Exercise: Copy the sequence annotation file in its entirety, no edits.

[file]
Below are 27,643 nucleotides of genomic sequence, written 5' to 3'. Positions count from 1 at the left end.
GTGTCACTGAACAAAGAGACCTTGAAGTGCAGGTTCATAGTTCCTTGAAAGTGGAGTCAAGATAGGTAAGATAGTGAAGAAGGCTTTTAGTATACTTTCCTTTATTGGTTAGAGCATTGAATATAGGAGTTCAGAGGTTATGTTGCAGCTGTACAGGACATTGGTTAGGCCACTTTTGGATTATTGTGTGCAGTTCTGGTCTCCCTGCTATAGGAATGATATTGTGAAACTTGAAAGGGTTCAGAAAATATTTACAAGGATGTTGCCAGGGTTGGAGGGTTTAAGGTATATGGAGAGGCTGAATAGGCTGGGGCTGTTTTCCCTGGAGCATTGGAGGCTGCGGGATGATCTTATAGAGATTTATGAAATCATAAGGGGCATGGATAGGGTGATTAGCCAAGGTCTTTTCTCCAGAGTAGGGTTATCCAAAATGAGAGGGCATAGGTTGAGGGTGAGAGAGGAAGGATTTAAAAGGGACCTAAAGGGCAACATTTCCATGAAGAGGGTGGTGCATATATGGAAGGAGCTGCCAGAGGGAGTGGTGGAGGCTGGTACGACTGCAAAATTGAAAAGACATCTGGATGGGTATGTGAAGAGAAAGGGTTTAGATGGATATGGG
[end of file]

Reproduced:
Below are 27,643 nucleotides of genomic sequence, written 5' to 3'. Positions count from 1 at the left end.
GTGTCACTGAACAAAGAGACCTTGAAGTGCAGGTTCATAGTTCCTTGAAAGTGGAGTCAAGATAGGTAAGATAGTGAAGAAGGCTTTTAGTATACTTTCCTTTATTGGTTAGAGCATTGAATATAGGAGTTCAGAGGTTATGTTGCAGCTGTACAGGACATTGGTTAGGCCACTTTTGGATTATTGTGTGCAGTTCTGGTCTCCCTGCTATAGGAATGATATTGTGAAACTTGAAAGGGTTCAGAAAATATTTACAAGGATGTTGCCAGGGTTGGAGGGTTTAAGGTATATGGAGAGGCTGAATAGGCTGGGGCTGTTTTCCCTGGAGCATTGGAGGCTGCGGGATGATCTTATAGAGATTTATGAAATCATAAGGGGCATGGATAGGGTGATTAGCCAAGGTCTTTTCTCCAGAGTAGGGTTATCCAAAATGAGAGGGCATAGGTTGAGGGTGAGAGAGGAAGGATTTAAAAGGGACCTAAAGGGCAACATTTCCATGAAGAGGGTGGTGCATATATGGAAGGAGCTGCCAGAGGGAGTGGTGGAGGCTGGTACGACTGCAAAATTGAAAAGACATCTGGATGGGTATGTGAAGAGAAAGGGTTTAGATGGATATGGG